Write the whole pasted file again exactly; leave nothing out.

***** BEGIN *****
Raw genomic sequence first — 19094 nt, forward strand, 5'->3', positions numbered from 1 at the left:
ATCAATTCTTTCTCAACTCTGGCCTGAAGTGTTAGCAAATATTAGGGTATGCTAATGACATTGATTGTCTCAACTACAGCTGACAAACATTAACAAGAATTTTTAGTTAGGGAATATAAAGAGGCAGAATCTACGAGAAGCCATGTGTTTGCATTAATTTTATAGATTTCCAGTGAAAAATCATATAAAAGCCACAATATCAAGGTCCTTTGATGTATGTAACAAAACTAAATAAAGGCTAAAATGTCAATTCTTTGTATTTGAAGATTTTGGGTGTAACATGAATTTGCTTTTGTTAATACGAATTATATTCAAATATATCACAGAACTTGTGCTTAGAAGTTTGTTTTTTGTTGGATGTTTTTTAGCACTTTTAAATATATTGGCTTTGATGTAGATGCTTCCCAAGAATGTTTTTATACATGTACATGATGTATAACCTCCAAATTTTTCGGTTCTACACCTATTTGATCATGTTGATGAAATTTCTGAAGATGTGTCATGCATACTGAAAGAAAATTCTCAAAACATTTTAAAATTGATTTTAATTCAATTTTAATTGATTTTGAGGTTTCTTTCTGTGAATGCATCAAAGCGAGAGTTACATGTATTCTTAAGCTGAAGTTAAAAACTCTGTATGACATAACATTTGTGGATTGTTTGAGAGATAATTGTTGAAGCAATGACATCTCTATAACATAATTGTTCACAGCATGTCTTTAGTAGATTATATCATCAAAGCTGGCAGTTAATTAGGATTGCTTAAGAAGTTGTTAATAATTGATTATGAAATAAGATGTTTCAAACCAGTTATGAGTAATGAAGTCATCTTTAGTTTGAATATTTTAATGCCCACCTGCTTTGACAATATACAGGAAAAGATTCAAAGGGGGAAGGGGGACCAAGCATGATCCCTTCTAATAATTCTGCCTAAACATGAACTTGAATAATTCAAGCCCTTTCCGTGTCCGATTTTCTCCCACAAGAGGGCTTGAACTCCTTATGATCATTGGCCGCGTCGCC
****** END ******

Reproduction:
Raw genomic sequence first — 19094 nt, forward strand, 5'->3', positions numbered from 1 at the left:
ATCAATTCTTTCTCAACTCTGGCCTGAAGTGTTAGCAAATATTAGGGTATGCTAATGACATTGATTGTCTCAACTACAGCTGACAAACATTAACAAGAATTTTTAGTTAGGGAATATAAAGAGGCAGAATCTACGAGAAGCCATGTGTTTGCATTAATTTTATAGATTTCCAGTGAAAAATCATATAAAAGCCACAATATCAAGGTCCTTTGATGTATGTAACAAAACTAAATAAAGGCTAAAATGTCAATTCTTTGTATTTGAAGATTTTGGGTGTAACATGAATTTGCTTTTGTTAATACGAATTATATTCAAATATATCACAGAACTTGTGCTTAGAAGTTTGTTTTTTGTTGGATGTTTTTTAGCACTTTTAAATATATTGGCTTTGATGTAGATGCTTCCCAAGAATGTTTTTATACATGTACATGATGTATAACCTCCAAATTTTTCGGTTCTACACCTATTTGATCATGTTGATGAAATTTCTGAAGATGTGTCATGCATACTGAAAGAAAATTCTCAAAACATTTTAAAATTGATTTTAATTCAATTTTAATTGATTTTGAGGTTTCTTTCTGTGAATGCATCAAAGCGAGAGTTACATGTATTCTTAAGCTGAAGTTAAAAACTCTGTATGACATAACATTTGTGGATTGTTTGAGAGATAATTGTTGAAGCAATGACATCTCTATAACATAATTGTTCACAGCATGTCTTTAGTAGATTATATCATCAAAGCTGGCAGTTAATTAGGATTGCTTAAGAAGTTGTTAATAATTGATTATGAAATAAGATGTTTCAAACCAGTTATGAGTAATGAAGTCATCTTTAGTTTGAATATTTTAATGCCCACCTGCTTTGACAATATACAGGAAAAGATTCAAAGGGGGAAGGGGGACCAAGCATGATCCCTTCTAATAATTCTGCCTAAACATGAACTTGAATAATTCAAGCCCTTTCCGTGTCCGATTTTCTCCCACAAGAGGGCTTGAACTCCTTATGATCATTGGCCGCGTCGCC